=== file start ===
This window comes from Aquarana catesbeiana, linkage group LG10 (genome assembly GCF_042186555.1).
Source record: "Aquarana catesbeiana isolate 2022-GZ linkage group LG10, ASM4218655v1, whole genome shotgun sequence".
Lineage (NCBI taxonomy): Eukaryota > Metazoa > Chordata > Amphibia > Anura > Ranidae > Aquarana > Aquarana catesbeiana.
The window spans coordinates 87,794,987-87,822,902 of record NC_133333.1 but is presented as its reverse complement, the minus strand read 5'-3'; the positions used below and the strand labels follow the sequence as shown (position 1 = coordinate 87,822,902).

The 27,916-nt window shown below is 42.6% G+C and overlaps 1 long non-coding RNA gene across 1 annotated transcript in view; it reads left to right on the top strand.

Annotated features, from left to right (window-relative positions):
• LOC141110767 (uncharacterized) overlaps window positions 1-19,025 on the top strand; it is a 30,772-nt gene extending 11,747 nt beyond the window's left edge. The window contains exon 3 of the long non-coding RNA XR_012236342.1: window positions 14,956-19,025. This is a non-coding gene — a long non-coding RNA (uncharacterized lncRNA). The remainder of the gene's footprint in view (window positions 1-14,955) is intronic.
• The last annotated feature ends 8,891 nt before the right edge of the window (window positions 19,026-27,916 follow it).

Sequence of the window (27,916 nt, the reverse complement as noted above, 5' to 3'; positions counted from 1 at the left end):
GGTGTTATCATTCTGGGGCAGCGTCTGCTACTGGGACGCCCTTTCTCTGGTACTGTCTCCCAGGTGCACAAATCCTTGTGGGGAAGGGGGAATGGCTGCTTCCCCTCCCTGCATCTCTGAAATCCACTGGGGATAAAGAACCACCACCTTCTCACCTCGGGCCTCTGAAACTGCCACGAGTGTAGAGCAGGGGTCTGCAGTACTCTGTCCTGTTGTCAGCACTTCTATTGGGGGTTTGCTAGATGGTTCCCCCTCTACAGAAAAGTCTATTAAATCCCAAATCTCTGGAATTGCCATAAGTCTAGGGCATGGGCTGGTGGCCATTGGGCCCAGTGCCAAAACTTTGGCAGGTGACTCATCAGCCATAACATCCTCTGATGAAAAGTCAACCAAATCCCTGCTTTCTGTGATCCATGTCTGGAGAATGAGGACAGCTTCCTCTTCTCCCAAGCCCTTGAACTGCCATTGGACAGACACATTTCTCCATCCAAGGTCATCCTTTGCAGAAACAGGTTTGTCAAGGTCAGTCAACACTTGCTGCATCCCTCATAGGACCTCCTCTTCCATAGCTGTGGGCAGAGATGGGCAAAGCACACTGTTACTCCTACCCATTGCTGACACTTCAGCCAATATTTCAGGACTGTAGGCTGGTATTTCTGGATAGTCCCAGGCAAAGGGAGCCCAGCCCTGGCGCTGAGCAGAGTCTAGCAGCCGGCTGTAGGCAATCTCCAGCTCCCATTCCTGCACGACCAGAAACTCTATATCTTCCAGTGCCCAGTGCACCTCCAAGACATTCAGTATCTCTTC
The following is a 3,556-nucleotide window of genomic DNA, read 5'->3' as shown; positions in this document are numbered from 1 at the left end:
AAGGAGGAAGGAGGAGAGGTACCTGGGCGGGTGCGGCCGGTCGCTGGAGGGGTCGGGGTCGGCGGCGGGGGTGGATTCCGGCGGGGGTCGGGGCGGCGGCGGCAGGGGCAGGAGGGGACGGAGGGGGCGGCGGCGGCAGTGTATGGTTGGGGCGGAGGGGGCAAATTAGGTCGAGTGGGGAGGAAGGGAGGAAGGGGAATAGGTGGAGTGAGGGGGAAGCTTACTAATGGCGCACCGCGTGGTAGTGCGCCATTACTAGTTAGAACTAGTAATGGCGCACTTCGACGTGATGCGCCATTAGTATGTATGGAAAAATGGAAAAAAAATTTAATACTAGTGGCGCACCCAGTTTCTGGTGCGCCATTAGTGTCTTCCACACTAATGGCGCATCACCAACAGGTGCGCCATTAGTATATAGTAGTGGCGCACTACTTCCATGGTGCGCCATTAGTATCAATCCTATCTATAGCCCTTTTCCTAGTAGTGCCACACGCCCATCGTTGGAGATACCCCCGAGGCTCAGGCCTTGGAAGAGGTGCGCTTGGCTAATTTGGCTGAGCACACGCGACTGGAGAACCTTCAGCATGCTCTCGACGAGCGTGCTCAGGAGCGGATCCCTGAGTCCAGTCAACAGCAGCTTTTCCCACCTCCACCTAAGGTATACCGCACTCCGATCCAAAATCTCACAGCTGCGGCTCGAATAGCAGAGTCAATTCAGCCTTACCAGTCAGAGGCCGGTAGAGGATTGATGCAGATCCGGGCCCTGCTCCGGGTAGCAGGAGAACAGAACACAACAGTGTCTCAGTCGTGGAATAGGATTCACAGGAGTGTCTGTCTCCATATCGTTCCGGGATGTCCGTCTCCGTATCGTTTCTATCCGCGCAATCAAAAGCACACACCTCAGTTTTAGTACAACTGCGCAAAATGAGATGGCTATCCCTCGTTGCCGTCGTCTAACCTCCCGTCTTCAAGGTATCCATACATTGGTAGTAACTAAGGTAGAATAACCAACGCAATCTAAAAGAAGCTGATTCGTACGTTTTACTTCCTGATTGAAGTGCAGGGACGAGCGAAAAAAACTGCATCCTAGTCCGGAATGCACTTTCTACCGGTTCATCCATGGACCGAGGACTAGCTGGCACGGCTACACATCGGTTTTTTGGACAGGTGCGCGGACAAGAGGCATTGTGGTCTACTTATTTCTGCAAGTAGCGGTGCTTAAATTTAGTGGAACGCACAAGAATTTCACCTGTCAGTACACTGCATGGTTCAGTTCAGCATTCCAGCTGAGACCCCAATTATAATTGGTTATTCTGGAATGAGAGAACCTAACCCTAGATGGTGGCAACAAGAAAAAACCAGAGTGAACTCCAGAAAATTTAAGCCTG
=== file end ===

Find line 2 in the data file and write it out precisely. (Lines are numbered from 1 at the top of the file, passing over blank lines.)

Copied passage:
Source record: "Aquarana catesbeiana isolate 2022-GZ linkage group LG10, ASM4218655v1, whole genome shotgun sequence".